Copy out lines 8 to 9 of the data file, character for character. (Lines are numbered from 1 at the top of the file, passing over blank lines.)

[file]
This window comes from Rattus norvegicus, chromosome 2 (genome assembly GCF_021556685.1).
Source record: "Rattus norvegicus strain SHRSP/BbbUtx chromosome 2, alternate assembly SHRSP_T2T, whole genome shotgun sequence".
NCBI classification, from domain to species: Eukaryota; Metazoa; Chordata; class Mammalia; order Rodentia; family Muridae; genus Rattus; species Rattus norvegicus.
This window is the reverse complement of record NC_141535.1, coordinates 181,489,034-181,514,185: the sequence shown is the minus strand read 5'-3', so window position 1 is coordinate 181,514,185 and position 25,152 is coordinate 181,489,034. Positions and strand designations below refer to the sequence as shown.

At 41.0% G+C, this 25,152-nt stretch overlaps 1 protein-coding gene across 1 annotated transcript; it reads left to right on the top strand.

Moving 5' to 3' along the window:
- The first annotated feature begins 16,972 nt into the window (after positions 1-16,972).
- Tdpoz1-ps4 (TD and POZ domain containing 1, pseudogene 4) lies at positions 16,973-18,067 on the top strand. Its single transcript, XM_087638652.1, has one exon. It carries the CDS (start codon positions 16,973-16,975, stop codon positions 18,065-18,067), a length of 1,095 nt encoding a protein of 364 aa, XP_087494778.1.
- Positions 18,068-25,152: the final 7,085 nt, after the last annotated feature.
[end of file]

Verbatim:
- Tdpoz1-ps4 (TD and POZ domain containing 1, pseudogene 4) lies at positions 16,973-18,067 on the top strand. Its single transcript, XM_087638652.1, has one exon. It carries the CDS (start codon positions 16,973-16,975, stop codon positions 18,065-18,067), a length of 1,095 nt encoding a protein of 364 aa, XP_087494778.1.
- Positions 18,068-25,152: the final 7,085 nt, after the last annotated feature.